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I'm just starting out as an independant developer, mostly Unix stuff with some Windows thrown in occasionally. I've been running two machines, a linux and a windows dev machine.

Long story short, we had a bad storm come through last week and I unplugged one machine, forgot to unplug the other and the p/s and mobo ended up dead. Luckily I backup to an external service religiously (rsync.net for anyone interested), so there was no loss in data, but it did show me a glaring hole in my current setup, namely, lack of UPC and Surge Protection (this has honestly never been an issue before).

Can anyone recommend a UPC/Surge Protector for a home office? It only needs to support a single machine (I opted to use vmware instead of rebuilding that machine), but it's a quad core Phenom 2 with a 1k watt p/s.

This is outside my experience so I thought I'd get some input from others. I'm looking for something that's reasonably priced and does the job reasonably well. I don't need absolute 100% uptime, just something to protect my PC better than it is now.

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migrated from serverfault.com May 20 '10 at 6:11

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closed as off topic by Diago Jan 30 '11 at 8:36

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3 Answers 3

APC has a UPS selector tool to help you choose the right UPS for your needs.

http://www.apc.com/tools/ups_selector/

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I have good experiences with Tripp Lite, but then I really haven't had any major surges. It is a good idea to buy a bigger UPS than what you need for the equipment you have when you purchase the device. Purchasing a larger UPS will mean that you have either some growing room for future equipment or a longer run time when you lose power.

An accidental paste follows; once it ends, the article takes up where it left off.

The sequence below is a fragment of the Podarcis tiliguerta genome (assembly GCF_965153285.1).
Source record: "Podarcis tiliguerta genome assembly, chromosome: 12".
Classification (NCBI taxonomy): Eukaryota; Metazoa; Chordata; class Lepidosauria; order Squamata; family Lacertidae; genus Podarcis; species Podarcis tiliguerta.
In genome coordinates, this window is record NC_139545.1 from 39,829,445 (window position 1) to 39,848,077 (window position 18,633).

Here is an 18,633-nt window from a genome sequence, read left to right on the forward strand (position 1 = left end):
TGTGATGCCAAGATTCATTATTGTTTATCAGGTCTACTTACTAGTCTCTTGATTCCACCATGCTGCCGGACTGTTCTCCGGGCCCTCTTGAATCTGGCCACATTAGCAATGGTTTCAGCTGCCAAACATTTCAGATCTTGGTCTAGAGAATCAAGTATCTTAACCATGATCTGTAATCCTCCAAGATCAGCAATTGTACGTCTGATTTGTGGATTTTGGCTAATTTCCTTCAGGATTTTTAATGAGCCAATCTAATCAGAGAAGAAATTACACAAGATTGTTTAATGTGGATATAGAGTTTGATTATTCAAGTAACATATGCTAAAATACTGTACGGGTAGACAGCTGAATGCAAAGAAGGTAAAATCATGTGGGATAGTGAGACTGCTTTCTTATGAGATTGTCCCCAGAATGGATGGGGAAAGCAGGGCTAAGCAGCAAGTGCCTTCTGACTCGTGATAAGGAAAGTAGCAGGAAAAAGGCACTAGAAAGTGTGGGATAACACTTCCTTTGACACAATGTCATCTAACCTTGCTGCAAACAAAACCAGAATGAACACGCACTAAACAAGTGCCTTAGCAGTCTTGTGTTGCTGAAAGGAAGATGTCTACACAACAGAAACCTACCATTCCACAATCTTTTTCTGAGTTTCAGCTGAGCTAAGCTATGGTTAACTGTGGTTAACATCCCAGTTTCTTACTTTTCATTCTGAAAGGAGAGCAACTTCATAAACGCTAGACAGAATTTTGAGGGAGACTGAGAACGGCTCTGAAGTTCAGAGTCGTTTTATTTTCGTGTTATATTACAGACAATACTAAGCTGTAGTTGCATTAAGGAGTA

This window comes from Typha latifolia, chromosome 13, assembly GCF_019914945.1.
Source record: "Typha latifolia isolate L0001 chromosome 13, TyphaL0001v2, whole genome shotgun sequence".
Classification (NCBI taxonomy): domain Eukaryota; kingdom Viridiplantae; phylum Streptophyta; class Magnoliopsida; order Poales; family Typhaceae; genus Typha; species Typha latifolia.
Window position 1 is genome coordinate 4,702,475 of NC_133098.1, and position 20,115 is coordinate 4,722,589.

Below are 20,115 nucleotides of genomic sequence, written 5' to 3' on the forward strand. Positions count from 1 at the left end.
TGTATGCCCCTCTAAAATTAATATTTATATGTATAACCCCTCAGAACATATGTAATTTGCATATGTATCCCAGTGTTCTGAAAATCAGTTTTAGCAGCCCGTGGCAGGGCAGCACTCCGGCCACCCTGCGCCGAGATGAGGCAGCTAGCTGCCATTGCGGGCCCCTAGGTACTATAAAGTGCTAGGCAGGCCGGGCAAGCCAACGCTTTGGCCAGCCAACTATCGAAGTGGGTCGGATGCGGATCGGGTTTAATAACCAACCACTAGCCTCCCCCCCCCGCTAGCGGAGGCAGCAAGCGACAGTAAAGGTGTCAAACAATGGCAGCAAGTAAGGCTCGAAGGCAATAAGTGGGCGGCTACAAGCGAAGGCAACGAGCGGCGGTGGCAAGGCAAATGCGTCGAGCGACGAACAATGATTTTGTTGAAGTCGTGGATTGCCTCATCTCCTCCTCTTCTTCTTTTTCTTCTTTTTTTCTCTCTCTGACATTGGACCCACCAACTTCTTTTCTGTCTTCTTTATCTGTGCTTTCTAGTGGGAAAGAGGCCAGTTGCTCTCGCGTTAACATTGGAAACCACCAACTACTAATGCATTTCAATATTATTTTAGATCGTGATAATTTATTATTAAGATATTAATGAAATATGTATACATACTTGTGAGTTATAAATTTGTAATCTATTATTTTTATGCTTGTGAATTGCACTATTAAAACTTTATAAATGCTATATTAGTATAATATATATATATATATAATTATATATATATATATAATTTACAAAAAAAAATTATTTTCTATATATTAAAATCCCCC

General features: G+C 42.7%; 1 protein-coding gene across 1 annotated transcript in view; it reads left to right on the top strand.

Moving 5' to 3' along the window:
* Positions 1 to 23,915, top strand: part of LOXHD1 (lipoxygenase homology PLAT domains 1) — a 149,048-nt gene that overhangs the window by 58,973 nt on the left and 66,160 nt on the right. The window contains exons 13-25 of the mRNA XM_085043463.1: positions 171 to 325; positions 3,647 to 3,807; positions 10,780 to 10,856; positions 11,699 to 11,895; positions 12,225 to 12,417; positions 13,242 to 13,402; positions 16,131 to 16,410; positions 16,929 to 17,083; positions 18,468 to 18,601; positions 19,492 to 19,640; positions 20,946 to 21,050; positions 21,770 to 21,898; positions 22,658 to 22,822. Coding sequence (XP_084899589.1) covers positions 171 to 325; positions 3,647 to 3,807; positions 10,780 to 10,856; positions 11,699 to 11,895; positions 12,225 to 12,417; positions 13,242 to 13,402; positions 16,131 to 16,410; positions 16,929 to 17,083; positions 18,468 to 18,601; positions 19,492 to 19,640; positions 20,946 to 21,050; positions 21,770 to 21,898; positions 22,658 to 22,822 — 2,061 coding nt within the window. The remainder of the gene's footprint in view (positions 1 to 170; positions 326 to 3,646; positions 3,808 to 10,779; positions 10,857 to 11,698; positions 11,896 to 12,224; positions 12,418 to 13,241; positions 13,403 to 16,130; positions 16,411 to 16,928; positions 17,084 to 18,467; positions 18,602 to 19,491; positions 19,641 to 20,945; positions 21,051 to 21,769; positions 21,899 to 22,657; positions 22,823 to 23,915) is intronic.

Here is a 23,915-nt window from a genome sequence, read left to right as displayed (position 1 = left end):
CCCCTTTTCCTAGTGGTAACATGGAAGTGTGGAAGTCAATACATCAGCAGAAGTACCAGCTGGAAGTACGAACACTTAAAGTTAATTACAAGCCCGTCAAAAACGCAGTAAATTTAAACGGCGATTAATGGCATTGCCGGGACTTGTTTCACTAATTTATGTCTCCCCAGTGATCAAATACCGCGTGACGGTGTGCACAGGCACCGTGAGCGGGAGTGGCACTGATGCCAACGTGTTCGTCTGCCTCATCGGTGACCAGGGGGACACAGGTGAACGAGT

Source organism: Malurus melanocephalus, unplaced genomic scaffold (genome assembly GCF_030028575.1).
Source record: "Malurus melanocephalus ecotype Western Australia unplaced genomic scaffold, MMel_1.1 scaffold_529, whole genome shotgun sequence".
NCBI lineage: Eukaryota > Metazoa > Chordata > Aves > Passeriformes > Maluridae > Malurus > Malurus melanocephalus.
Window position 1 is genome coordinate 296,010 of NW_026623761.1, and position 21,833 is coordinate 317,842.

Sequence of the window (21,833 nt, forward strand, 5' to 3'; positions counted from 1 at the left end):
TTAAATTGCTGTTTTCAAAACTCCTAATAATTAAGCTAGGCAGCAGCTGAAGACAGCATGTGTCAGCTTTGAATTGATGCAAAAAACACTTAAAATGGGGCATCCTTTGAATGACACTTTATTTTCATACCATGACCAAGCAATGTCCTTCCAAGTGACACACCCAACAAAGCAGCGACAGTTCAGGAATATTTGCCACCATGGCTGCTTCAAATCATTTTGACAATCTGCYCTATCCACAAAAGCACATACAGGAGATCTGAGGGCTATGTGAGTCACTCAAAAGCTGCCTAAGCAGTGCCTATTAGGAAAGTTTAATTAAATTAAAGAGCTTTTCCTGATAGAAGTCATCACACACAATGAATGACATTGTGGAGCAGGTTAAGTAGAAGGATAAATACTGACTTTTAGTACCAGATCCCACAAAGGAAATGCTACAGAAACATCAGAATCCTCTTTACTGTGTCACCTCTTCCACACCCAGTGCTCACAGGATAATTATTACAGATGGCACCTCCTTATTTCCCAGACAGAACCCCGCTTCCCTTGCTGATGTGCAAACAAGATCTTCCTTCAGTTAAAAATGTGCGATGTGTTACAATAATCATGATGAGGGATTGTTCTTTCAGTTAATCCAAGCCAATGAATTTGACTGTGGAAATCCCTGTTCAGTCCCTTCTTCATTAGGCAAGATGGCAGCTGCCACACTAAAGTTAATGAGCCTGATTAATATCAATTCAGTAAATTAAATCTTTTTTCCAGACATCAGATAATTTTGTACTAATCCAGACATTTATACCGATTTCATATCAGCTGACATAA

I personally prefer a UPS with some smarts since I always leave my computers on and I want the UPS to be able to shutdown my equipment if I am away from the computer and there is an extended outage. If you don't leave your equipment on then this probably isn't necessary.

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I have one of these - http://www.apc.com/products/family/index.cfm?id=21

I have recommended it to lots of other people as well. Being a UPS it will also condition the power as well. Depending on your service you may find drops in power (brownouts) as well.

If you are after strickly surge protection you might want to look at getting an electrician in to inspect your setup. IMO the cheap surge protectors you can buy at an electronics shop aren't anywhere as sensitive as a trip switch or circuit breaker.

I am interested in what other people have to say?

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1  
You really need to read the specs of the UPS. Only some UPSs will condition the power. The important you are looking for is line-interactive UPS. –  Zoredache May 19 '10 at 23:22
    
according to the specs most of the es line (as linked to) provides power conditioning –  Jim B May 20 '10 at 4:01

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